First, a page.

Colt Knight: 08:06

At what point should you approach an Ag mediator? You know, do you wait for it to hit the fan first? Or is there – at what point do you think is the appropriate time to reach out to y’all?

Lucy Wess: 08:20

So I think yesterday is the appropriate answer. So recently, Leslie and I had attended the Maine Organic Farmers and Gardeners Association, their annual conference. And I went to a session on succession because I’m always trying to learn more. And both stories that were shared, there was this catalyzing event, this, like, oh, no moment. So even if people were thinking about it, oftentimes, people need a push to go, we really gotta do this. We’ve been thinking about it, considering. Oftentimes with that, you limit your options because then you’re reacting instead of responding. And so, yeah, I think, age wise, never too early, in the life of the farm, never too early. Or never too late either. I think the idea is any kind of guidance, support, connection to resources is gonna be beneficial. It’s not gonna be easy, but in the end, it’ll make things a lot more smooth, and a lot more… I don’t know. I can’t think of a word. Were you gonna chime in?

Leslie Forstadt: 09:34

Well, yeah. This is Leslie, and I’m a human development specialist and professor of Extension. I work closely with Lucy in the Ag Mediation Program. One of the things that’s just coming to mind about timing is we’ve had cases where siblings, who are trying to figure out what’s gonna happen with land that was a farm and have varying levels of interest in continuing the business, have met with the Ag Mediation Program, and have not been ready to make decisions yet. And then folks kinda – it’ll simmer for a little bit, and then it might come back in another year, or another two years. So it’s not like a one and done kind of a process to do mediation. It’s often many sessions over time, which is great because then you get, instead of this catalytic event where you, like, gotta do something right now, it gives you time to plan and make decisions when you’re ready.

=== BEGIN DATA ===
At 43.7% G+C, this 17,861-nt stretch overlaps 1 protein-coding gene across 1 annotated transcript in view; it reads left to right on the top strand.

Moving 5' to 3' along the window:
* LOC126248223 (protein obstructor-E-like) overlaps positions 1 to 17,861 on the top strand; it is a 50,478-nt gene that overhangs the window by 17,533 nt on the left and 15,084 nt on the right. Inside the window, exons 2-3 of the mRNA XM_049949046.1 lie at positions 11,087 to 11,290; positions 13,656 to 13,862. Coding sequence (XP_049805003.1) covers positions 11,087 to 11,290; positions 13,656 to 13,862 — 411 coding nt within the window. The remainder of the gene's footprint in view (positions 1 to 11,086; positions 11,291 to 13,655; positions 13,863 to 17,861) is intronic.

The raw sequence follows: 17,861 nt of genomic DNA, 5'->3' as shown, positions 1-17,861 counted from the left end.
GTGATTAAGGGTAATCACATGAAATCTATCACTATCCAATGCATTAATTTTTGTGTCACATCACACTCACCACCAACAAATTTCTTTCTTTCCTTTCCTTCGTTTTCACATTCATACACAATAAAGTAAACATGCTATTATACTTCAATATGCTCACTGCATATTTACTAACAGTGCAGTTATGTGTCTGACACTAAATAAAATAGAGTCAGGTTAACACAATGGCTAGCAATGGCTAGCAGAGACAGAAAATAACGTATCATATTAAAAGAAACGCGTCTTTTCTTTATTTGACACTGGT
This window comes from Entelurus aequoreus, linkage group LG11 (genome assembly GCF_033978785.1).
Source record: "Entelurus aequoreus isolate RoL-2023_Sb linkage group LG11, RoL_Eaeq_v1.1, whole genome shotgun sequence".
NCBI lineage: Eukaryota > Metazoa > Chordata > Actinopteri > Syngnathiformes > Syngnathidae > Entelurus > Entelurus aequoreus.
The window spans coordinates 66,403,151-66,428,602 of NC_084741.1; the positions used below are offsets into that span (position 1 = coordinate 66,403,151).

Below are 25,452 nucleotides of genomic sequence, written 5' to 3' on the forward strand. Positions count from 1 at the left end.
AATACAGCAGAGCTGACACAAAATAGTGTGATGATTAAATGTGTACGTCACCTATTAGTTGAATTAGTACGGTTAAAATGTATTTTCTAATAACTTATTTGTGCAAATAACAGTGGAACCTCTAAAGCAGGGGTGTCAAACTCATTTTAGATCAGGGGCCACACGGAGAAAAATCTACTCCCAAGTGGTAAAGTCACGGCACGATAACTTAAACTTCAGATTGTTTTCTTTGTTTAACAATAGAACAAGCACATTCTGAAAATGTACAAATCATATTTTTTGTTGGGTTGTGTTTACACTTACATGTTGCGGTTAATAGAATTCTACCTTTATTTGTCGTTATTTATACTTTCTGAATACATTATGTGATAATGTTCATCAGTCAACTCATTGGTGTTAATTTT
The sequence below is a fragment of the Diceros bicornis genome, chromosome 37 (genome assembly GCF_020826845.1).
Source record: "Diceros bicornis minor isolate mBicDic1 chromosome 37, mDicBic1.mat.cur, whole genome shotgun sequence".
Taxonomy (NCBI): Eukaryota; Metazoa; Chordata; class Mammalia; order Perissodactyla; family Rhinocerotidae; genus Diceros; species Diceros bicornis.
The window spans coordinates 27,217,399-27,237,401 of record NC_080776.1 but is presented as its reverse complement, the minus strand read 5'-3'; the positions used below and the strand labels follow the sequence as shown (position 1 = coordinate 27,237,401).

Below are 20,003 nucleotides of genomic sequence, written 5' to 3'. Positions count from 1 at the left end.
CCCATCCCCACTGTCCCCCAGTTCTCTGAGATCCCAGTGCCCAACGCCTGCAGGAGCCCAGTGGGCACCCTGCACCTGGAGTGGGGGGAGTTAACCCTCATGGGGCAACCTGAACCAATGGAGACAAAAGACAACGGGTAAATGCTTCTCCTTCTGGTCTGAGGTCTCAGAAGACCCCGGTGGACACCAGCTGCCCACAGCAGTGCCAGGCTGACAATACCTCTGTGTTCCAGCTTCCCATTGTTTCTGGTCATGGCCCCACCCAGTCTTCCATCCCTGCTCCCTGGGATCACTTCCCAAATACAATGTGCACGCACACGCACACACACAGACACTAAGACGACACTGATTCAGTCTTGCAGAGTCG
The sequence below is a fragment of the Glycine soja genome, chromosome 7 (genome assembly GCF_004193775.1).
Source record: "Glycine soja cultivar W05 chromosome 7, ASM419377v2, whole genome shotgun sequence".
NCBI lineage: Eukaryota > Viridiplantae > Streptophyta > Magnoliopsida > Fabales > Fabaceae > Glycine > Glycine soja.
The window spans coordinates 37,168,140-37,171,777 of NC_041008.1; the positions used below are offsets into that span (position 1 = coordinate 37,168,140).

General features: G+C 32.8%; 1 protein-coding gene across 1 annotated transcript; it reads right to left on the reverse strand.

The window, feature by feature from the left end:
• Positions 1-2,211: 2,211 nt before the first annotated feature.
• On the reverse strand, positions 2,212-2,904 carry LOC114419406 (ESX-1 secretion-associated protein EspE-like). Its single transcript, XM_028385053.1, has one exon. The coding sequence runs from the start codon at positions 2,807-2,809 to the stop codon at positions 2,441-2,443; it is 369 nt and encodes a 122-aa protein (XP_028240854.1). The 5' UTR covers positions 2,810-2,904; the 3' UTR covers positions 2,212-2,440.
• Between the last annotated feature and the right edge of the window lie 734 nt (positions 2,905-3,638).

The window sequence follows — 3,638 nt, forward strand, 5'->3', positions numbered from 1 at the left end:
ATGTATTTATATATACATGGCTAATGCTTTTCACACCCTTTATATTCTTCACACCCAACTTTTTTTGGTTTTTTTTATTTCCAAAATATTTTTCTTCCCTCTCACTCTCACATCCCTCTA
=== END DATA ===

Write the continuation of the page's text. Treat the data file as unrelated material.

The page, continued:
Colt Knight: 10:35

And we talked a little bit about secession planning, but what other types of conflicts can Ag mediators mediate, or what are the common ones that you see more often than not?

Leslie Forstadt: 10:50

In the recent past, we’ve had a couple of neighbor disputes and land, over land, over leases. And these are not always super contentious. Sometimes it just – it’s that things are getting confusing and getting muddy. And by meeting with the Ag Mediation Program and sometimes seeking expertise with folks who know more about leases, or folks who know about abandoned roads, that turns out to be a pretty important thing in Maine is that you get property disputes when you’re neighboring a farm, and no one knows who’s in charge of different lands, so we can bring in an expert to talk about that, and work out that difference, and alleviate any confusion. The traditional cases that you mentioned are loans. If folks are on default in a loan, they will have an opportunity to go to mediation. If there’s been discrimination, if they felt they’ve been discriminated against in not receiving a loan, they can come to Ag Mediation to talk that through. Lucy, any other?